Tuesday, December 13, 2011
Scott Mead’s Hawaii landscapes show the depth of color, mood and drama of the islands’ stunning and wholly unique environment
"Typically, whenever you see an ad for Hawaii," Mead says, "it's all green. You see Waipio Valley, Iao Valley, you see all these dramatic green landscapes. Well, yes, that's tropical and beautiful and nice, but there's a whole lot more to Hawaii than just tropical rain forests. We have the desert, we have the lava, we have the incredible waves, we have the sunsets. There's the plumeria, the hibiscus, you've got gingers like mad— there's just so much. But when it comes to advertising, we've sort of been spoon-fed the big green dramatic landscape. That's just a little tiny fraction of what Hawaii is all about."
When Mead describes the islands, it's easy to see why they make for such an ideal host to his moody nature photography: crashing surf, glowing lava, calming waterfalls. It's a wonder that we don't consider Hawaii more frequently in the same breath with other popular photographic destinations. Hawaii really is a nature photographer's paradise.
"There's just so much," Mead continues. "You really have to be selective. When it comes to the average person coming here, I think a lot of people can be overwhelmed because there's so much to see, so much to do, and the typical vacation is a week to two weeks. How are you going to get out and get all that in? A lot of it is that you've got these huge beautiful dramatic landscapes, but I find there's always one thing that's calling, and it's picking out what that one piece is within the landscape that's calling you to it—you focus in on that, and then you've got the story."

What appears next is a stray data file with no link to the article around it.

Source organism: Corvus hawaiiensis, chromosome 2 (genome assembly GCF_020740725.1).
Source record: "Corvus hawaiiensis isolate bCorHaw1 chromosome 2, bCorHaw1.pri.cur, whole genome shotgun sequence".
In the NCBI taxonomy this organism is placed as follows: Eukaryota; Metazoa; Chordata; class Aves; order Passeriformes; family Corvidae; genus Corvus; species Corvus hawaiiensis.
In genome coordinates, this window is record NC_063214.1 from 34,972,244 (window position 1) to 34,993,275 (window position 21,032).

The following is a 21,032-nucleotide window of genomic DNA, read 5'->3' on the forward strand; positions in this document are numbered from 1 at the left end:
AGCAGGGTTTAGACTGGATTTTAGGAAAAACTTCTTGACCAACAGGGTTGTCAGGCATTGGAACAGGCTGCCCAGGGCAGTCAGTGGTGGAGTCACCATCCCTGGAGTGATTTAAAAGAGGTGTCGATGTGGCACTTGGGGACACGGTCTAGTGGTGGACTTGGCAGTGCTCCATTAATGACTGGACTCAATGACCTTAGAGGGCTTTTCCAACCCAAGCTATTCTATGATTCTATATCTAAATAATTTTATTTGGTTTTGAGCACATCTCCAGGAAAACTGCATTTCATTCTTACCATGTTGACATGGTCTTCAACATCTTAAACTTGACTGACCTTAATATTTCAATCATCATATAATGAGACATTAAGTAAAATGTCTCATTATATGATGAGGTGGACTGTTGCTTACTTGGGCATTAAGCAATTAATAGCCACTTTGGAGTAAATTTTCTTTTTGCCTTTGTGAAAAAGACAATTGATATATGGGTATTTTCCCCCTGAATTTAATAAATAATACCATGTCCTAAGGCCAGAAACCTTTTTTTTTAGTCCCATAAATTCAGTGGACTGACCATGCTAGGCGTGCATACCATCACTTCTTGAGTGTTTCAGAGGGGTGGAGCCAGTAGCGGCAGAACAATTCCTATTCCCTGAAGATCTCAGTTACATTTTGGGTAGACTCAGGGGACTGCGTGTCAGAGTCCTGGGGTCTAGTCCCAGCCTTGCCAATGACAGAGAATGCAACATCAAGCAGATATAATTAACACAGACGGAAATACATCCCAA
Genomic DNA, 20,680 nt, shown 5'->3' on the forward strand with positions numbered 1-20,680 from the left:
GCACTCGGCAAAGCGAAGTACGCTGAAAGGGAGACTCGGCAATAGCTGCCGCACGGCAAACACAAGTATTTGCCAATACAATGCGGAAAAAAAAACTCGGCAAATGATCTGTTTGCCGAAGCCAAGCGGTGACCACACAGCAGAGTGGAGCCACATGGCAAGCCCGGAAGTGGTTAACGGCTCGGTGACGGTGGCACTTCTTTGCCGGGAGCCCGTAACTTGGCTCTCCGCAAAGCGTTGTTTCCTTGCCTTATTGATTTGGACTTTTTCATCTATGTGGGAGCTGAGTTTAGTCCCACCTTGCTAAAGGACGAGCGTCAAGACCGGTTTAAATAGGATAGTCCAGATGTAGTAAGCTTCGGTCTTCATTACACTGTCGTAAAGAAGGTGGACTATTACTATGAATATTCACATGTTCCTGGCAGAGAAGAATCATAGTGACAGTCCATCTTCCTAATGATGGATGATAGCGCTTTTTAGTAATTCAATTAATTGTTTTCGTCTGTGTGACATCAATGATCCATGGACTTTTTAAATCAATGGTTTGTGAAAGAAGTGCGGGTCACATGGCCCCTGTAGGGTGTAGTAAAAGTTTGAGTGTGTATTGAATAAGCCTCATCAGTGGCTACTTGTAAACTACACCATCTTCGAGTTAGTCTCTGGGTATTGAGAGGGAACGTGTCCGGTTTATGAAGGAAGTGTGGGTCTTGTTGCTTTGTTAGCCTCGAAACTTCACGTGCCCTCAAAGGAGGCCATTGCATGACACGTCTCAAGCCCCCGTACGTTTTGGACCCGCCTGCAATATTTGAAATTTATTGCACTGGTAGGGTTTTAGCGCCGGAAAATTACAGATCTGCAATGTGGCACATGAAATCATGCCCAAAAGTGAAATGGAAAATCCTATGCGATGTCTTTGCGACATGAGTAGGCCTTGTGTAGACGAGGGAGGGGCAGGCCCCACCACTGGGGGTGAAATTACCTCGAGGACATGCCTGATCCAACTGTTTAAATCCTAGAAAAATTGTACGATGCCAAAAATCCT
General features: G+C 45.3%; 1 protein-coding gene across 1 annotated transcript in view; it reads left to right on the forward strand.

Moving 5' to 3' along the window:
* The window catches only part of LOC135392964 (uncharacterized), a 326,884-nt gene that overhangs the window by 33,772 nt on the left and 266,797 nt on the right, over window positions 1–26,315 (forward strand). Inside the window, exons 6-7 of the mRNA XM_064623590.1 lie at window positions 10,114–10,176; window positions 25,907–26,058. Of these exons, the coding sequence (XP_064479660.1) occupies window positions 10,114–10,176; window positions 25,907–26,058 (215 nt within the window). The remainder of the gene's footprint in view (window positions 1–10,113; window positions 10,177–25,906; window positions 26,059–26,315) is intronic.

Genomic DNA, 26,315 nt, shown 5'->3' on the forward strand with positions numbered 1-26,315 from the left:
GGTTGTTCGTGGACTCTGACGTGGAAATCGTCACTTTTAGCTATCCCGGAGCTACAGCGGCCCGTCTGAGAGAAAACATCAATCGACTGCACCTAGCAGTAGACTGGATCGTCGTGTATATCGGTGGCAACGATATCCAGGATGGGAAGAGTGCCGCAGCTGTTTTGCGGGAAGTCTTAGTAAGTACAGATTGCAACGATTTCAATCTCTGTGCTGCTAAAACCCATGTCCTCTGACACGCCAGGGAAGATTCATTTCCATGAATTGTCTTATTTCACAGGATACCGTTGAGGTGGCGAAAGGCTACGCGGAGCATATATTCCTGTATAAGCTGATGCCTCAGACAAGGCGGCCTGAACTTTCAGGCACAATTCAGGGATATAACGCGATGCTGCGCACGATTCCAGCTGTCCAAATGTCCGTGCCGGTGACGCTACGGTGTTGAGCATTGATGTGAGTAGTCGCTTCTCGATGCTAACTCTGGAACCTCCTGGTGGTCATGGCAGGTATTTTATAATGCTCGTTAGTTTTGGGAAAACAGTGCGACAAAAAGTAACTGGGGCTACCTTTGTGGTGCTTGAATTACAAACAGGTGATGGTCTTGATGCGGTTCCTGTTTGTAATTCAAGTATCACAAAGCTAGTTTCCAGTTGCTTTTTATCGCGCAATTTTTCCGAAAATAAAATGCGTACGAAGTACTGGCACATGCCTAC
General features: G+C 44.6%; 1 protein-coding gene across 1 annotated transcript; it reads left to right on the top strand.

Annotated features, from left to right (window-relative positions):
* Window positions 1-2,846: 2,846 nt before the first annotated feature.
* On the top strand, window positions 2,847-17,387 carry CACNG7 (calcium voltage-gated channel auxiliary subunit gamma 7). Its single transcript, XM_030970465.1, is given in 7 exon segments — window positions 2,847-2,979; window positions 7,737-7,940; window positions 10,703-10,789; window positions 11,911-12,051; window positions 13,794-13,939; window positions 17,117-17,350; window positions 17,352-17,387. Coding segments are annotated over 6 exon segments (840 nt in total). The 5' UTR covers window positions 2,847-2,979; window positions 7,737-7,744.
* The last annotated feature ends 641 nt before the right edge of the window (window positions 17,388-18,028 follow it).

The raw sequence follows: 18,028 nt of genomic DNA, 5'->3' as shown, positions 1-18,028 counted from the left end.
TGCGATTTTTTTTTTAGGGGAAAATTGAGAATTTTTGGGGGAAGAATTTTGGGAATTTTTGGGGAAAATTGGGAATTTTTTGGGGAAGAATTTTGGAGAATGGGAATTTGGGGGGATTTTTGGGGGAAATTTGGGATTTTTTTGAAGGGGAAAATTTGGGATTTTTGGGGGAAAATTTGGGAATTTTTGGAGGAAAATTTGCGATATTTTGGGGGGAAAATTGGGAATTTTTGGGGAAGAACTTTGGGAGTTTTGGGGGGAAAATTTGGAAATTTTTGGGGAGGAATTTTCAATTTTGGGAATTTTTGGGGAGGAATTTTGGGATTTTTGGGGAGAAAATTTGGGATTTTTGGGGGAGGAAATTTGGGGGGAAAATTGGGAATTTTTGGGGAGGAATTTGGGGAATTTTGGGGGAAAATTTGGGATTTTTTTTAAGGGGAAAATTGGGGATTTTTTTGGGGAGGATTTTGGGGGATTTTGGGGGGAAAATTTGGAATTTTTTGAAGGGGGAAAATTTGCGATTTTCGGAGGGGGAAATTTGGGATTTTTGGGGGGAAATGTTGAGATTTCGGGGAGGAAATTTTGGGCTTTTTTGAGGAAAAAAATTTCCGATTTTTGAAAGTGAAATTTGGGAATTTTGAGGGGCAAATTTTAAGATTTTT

"Hawaii itself has, for the Hawaiians, a very big spiritual power, which they refer to as mana," Mead explains. "It's out there; you just have to be there and you'll see it, you'll feel it, you'll understand it. But you have to open your heart to it. So going out and sitting on the lava watching the water, if you open yourself to it, you can see and, actually, in a way, you can kind of feel it. There's a lot of power within the ocean, with what the light is doing, everything that's around you. And a lot of it, for me, is kind of learning to get in tune, like the Hawaiians would, to be able to understand what the water is doing, how it's moving over the topography of the lava rocks in the ocean, how the light is moving, what are the clouds doing—this entire dance moving all together to come through with one incredible image.
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